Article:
Name: Nicole Winstanely
Occupation:President and publisher of Penguin Canada
Training: Honours BA in English literature from University of Western Ontario, publishing certificate from Ryerson University
Q: How do you define success?
A: I don’t see it as one great big thing, but rather how you spend your days. And for me, that’s being surrounded by talented people that I love to be with and doing challenging, interesting work.
Q: Best advice you’ve ever been given?
A: A friend gave me a fridge magnet with an Emily Dickinson quote: “Dwell in the possibility.” It’s just so succinct. You’ve got to live in the possible.
Q: Worst advice?
A: My high school guidance counsellor told me that I should write for instruction manuals. Anybody who knows me can tell you that I’m the worst at assembling things, let alone giving directions. I use the word thingy a lot, like “Put that thingy there.”
Q:What do you love about your job?
A: The moment the finished book lands on my desk. It takes a lot of people to put a book together, but then suddenly it’s all done, and I get to gape at it for a few moments before it goes off into the world. I love that; I often pick up the phone and call the author and say, “I’m holding it! It’s here!”
Q: What would you change about your job?
A: That’s easy. Fewer meetings, more reading!
Q: How do you unwind?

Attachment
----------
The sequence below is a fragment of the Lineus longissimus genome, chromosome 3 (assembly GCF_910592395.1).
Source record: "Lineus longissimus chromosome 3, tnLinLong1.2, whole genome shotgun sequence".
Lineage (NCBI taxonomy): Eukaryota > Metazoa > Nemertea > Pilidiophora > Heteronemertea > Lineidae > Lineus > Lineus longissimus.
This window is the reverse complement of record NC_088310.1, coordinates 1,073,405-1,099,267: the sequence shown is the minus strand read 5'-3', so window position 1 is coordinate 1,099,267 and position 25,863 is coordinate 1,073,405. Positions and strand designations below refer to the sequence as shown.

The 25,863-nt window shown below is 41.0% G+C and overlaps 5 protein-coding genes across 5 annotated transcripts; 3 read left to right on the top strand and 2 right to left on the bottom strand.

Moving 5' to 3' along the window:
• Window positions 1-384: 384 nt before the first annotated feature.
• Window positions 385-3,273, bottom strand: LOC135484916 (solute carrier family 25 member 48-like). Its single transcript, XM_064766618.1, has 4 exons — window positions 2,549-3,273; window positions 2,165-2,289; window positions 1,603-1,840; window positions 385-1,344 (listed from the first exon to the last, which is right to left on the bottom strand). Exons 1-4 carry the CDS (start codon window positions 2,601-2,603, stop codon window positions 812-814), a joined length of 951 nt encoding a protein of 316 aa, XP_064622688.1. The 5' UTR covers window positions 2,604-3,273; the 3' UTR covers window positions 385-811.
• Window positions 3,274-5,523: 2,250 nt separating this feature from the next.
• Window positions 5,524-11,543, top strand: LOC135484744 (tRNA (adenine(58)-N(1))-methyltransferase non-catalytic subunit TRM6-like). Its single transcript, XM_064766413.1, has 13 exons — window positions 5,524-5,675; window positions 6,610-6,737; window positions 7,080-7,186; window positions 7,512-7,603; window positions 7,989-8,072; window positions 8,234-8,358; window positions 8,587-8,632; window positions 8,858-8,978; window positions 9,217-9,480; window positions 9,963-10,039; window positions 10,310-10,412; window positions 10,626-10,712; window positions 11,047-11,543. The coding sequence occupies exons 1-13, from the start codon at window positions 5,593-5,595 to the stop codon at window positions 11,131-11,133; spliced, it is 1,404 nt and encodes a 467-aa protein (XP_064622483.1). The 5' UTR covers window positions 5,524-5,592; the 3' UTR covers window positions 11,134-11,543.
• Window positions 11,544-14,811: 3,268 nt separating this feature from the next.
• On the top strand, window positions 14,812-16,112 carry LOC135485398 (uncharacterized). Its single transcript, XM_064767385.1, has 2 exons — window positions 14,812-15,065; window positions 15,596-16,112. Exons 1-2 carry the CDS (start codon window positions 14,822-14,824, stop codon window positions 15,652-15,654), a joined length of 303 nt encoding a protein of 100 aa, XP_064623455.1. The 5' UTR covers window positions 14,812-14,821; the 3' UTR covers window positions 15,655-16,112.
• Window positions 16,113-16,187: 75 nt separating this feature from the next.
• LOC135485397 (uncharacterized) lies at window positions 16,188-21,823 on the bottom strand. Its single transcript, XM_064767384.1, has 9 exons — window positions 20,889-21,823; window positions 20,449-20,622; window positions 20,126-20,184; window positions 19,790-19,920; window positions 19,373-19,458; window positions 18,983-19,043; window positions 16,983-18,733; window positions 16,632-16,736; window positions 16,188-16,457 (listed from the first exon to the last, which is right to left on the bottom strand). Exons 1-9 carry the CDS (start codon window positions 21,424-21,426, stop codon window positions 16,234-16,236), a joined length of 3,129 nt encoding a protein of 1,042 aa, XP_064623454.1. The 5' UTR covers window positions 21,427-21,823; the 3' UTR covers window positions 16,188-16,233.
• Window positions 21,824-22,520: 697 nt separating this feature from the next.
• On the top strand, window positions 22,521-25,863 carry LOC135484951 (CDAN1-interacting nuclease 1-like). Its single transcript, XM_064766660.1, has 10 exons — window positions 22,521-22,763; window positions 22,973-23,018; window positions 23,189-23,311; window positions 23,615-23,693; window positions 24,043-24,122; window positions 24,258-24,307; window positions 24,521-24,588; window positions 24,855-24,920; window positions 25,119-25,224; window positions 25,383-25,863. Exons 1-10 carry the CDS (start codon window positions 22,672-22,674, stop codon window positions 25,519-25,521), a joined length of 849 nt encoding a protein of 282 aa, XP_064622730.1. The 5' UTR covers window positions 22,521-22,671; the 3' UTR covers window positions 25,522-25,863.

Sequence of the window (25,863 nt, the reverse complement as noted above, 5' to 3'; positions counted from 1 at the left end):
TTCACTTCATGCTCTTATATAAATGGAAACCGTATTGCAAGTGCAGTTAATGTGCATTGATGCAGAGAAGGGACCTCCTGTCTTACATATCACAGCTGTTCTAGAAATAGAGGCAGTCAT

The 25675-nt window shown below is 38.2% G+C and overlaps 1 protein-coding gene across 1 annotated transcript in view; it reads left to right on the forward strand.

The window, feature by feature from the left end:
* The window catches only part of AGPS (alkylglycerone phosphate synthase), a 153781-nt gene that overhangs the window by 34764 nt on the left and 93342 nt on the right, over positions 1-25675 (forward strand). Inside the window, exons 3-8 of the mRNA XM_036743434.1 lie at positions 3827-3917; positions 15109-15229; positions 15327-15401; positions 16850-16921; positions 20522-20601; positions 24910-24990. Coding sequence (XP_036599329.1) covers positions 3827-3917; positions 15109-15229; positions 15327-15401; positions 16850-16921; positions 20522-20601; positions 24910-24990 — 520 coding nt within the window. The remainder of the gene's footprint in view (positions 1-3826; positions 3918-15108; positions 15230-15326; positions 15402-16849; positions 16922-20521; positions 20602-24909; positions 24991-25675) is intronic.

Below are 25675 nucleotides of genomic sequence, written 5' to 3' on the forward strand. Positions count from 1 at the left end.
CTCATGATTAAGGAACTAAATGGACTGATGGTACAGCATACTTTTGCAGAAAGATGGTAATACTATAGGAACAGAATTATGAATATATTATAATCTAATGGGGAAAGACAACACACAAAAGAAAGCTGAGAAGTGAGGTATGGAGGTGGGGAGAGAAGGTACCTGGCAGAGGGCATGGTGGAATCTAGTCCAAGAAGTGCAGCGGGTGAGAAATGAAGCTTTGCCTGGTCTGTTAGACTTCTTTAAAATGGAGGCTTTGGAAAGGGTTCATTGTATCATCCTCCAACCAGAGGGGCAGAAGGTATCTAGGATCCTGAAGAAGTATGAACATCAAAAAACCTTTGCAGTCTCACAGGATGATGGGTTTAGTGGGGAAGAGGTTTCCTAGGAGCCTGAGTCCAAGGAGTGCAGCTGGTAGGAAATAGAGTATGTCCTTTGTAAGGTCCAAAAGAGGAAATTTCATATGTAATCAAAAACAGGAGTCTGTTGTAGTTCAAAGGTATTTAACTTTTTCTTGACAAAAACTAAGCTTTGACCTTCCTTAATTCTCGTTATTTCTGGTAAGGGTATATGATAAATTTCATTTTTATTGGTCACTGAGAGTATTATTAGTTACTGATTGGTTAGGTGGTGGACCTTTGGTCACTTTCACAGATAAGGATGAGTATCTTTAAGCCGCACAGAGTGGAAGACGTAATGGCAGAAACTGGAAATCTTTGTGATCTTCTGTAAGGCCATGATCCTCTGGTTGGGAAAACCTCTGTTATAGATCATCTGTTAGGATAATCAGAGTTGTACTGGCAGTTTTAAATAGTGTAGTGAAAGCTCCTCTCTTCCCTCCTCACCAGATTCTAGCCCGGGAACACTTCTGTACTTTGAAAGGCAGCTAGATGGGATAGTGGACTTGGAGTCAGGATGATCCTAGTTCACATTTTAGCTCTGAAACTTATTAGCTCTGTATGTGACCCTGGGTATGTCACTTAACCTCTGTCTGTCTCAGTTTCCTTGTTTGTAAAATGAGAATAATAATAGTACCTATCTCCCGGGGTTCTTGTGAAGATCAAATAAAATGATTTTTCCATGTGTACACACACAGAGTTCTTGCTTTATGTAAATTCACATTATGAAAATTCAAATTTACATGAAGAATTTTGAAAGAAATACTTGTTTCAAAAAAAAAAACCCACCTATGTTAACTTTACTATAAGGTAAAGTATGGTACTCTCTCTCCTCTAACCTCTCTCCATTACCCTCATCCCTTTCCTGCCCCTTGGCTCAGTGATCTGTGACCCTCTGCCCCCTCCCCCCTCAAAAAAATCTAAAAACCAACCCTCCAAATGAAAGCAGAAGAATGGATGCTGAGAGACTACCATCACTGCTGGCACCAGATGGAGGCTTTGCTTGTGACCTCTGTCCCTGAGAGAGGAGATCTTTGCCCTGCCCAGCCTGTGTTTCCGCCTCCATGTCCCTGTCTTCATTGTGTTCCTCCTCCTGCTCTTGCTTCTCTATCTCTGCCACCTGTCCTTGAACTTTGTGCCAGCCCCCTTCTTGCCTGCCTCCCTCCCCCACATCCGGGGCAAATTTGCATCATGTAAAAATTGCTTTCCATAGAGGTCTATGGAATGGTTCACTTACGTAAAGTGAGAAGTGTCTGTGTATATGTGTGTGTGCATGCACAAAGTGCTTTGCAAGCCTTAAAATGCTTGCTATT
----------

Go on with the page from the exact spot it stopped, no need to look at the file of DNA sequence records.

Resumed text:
A: I play in the park with my son, Noah. There’s nothing like digging in the sandbox to make the stress of the day melt away. And if it’s rainy we bake — he’s two, so he mainly eats chocolate chips and supervises!
Q: On work-life balance?
A: Embrace the beautiful chaos. Life is messy, and if you try to make it neat, the only person you bother is yourself. There are going to be days when you’re supposed to be at a meeting, and you’re home with your sick child. And then there are those days when it all comes together.
Q: Has being a woman helped or hindered you?
A: It helps! The demographic for readers is women (they buy more books than men) so there’s a natural advantage in understanding what women want. Plus, I went on a one-year maternity leave, I came back, and they made me president! So I’m just going to say that they’re not holding it against me.
Q: What’s the biggest hurdle you’ve overcome?
A: The arrival of my son. He came two months early and was kept in hospital for six weeks — I was discharged before him. It’s torture; you don’t sleep, you don’t eat. Sometimes I slept in our car in the garage of the hospital because I couldn’t bear to go home. I learned so much from that experience. You’ve got this tiny baby, and nothing else matters. Before he was born I was much more of a micro-manager; then suddenly I was out the door eight weeks early and not back for a year. I had to let everyone at work figure it out.